Medispace, a provider of fully equipped MRI trailers and CT trailers, looks to the future of community diagnostic hubs, advocating for much-needed changes to be implemented
Medispace is a provider of fully equipped MRI trailers and CT trailers, providing both modular and hybrid units for hospitals and private clinics. We also provide staffing services, if needed.
In the upcoming years, we will expand our fleet with more high-end systems. We want to be the supplier, of choice, for diagnostic solutions with added value, as well as constantly searching for new, innovative solutions with an open and entrepreneurial mind.
“Hospitals and clinics in the United Kingdom are continuously requesting Medispace to provide mobile and modular units and related services. They are doing this when they temporarily need extra capacity due to a renovation or an increased demand for care” said Sander de Mooij, CEO of the Medispace Holding BV.
Additionally, the paper “Diagnostics: Recovery and Renewal” by Professor Sir Mike Richards highlights the need for radically overhauling the way MRI, CT and other diagnostic services are delivered – which is greatly increasing the request for diagnostic imaging equipment. (1)
Change is needed to cope with the increase of patients and diagnostics services needed
Many community diagnostic hubs (CDHs) or ‘one stop shops’ could be created across the country away from hospitals, so that patients can receive life-saving checks close to their homes. These centres could be set up in free space on the high street or retail parks.
The question we need to ask is if the CDHs are the way forward or not? Many hospitals want to keep the patients close to the hospital site but are also realising that a change is needed to cope with the increase of patients and diagnostics services needed. We all agree that a service should be created that is quicker, as well as being still being a safe environment for the patients.
Looking at the statistics, the amount of MRI and CT’s scanners per 10,000 population within the UK is still very low. New investments will be needed to handle all patients that need diagnostic imaging in the future.
The most important step forward, in my opinion, is to separate the acute and elective patients and diagnostics. This is the first step.
Diagnostic possibilities and services
The creation of a CDH with all diagnostics possibilities is the optimum solution but are we not creating small hospitals outside hospitals again. A small CDH that targets specific elective diagnostics services could be and can be managed in a much better and accurate way.
For all the CDH’s new investment is needed for imaging and equipment, which is possible however the biggest challenge we have is the imaging workforce. The imaging workforce will need to be expanded with 2,000 additional radiologists and 4,000 radiographers, as well as other support staff. Hospitals are struggling with staff shortages already now as not a lot of people are interested working within the healthcare due to long working hours and night shifts.
The training of new radiologists and radiographers will take up to 2-3 years and only after this training and education of the workforce, we will see an impact on the reduction of waiting lists. We also should start to think out of the box and use technology that is available.
Radiologists are already using artificial intelligence (AI) for diagnostics and are sharing reporting workloads between hospitals and gaining access to specialist opinions.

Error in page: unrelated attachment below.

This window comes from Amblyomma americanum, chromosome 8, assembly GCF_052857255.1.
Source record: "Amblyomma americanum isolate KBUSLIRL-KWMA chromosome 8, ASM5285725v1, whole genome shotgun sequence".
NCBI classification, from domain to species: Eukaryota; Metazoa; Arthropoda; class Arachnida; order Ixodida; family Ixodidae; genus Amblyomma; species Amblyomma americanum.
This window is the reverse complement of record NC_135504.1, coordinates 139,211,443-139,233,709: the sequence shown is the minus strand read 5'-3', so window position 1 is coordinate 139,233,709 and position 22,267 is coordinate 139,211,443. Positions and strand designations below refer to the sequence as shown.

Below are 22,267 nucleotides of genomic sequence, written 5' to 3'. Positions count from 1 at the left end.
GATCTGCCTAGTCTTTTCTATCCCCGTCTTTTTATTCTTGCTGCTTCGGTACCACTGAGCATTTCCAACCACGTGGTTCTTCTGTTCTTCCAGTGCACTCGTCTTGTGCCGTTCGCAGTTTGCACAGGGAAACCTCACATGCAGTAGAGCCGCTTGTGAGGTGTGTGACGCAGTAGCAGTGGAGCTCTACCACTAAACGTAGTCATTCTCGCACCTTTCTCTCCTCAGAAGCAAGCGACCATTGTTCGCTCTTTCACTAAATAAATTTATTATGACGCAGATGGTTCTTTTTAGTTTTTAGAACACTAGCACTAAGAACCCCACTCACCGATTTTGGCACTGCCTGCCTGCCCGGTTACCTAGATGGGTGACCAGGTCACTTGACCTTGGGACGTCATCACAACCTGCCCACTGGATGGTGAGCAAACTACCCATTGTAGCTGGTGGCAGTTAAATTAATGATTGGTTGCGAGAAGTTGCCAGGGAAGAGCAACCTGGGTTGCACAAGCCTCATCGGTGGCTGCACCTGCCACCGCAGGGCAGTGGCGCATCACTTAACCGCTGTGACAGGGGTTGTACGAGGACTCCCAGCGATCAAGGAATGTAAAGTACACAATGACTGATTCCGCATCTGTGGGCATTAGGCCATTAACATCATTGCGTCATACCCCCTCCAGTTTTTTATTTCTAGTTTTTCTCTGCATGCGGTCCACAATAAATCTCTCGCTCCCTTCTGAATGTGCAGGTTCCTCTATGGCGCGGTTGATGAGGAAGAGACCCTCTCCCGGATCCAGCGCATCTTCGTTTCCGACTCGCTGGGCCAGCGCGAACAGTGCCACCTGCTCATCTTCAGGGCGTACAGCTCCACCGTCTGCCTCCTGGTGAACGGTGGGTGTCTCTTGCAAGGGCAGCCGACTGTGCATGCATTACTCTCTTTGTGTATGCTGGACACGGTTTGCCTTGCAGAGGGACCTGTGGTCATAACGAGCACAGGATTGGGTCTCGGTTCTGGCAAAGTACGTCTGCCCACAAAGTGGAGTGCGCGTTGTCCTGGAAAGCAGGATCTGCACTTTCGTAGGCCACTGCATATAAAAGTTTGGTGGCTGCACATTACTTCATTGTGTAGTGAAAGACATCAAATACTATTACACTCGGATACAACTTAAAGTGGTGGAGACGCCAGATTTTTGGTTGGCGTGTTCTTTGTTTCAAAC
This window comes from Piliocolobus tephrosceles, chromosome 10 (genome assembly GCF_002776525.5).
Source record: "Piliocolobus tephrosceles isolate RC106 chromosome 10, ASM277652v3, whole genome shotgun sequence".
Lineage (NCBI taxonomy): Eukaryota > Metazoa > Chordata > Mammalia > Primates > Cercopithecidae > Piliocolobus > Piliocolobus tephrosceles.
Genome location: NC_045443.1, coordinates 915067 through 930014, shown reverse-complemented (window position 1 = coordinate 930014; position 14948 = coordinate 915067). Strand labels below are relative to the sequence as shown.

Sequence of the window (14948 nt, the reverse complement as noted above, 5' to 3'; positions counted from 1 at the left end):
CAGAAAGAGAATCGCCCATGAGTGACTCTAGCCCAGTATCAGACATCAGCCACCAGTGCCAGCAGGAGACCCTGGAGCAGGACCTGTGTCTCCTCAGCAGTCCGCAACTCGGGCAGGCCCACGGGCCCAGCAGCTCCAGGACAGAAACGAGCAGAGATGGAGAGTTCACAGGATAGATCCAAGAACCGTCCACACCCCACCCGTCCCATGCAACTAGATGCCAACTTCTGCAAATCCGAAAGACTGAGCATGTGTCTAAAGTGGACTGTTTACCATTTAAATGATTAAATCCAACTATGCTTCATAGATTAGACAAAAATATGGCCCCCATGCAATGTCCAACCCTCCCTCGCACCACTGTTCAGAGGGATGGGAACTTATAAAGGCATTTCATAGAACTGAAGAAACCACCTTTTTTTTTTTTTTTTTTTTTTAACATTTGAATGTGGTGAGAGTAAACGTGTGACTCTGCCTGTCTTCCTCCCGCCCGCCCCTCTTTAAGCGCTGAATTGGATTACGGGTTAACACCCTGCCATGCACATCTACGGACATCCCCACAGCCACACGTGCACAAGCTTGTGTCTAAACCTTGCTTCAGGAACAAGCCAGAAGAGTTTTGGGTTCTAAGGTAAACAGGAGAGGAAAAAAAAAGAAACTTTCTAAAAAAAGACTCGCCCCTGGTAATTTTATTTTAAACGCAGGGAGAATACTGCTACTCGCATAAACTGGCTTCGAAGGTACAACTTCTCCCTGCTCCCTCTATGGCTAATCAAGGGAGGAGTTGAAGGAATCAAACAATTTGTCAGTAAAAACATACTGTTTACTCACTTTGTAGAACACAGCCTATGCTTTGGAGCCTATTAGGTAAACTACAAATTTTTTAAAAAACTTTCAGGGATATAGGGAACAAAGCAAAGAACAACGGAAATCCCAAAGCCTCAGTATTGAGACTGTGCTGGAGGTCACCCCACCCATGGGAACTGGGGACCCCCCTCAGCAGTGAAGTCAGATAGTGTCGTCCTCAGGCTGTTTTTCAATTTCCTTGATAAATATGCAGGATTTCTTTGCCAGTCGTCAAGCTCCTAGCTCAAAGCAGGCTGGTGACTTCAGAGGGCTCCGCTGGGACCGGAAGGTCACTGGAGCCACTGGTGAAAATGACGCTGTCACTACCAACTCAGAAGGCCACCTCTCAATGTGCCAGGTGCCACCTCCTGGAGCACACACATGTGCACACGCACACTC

For radiographers, there is also technology available that could assist them, but are we ready for that?
Siemens Syngo Virtual Cockpit: Highly qualified staff is hard to come by and a relevant cost factor. In addition, some procedures are just less common than others. This leads to a situation in which not all technologists can confidently realize all examinations at the same high standard. As one result of this, not all procedures can be offered at all sites at all times.
Siemens syngo Virtual Cockpit, a software for remote scanning assistance, lets you make the most of your imaging devices. With remote scanning assistance, you can transform care delivery and achieve a higher level of standardisation that leads to more accurate diagnoses. (2)
Medispace is discussing with Siemens how to implement the Siemens Syngo Virtual Cockpit on all the units. This will enable radiographers to be supported in making MRI and CT scans from a central location, meaning that all radiographers within the virtual cockpit platform can learn and assist each other.
More senior radiographers will be able to assist junior radiographers. In the future, we could even think of using trained healthcare assistants to position the patients on imaging equipment and the actual scanning can then be done remotely by a senior radiographer.
Medispace has already tested this software, and it shows that a senior radiographer can operate three scanners at one time. This is the way forward.
Looking at the current regulations we need two full-time radiographers during contrast imaging and one radiographer and one healthcare assistance during non-contrast imaging, therefore if we wanted to use the virtual cockpit software regulations for this need to be changed and implemented.
As Medispace, we are ready for it, but will there be an acceptance on national, regional and or local level scale? This change can only be implemented if it’s driven by highly skilled and committed managers and clinicians, who will need to be supported by administrative and support staff. Without this, there is a real risk that the much-needed changes will not be implemented.
Community Diagnostics Hubs are the way forward but can only be achieved if changes are implemented.
We are ready for it, but are you?
Please note: This is a commercial profile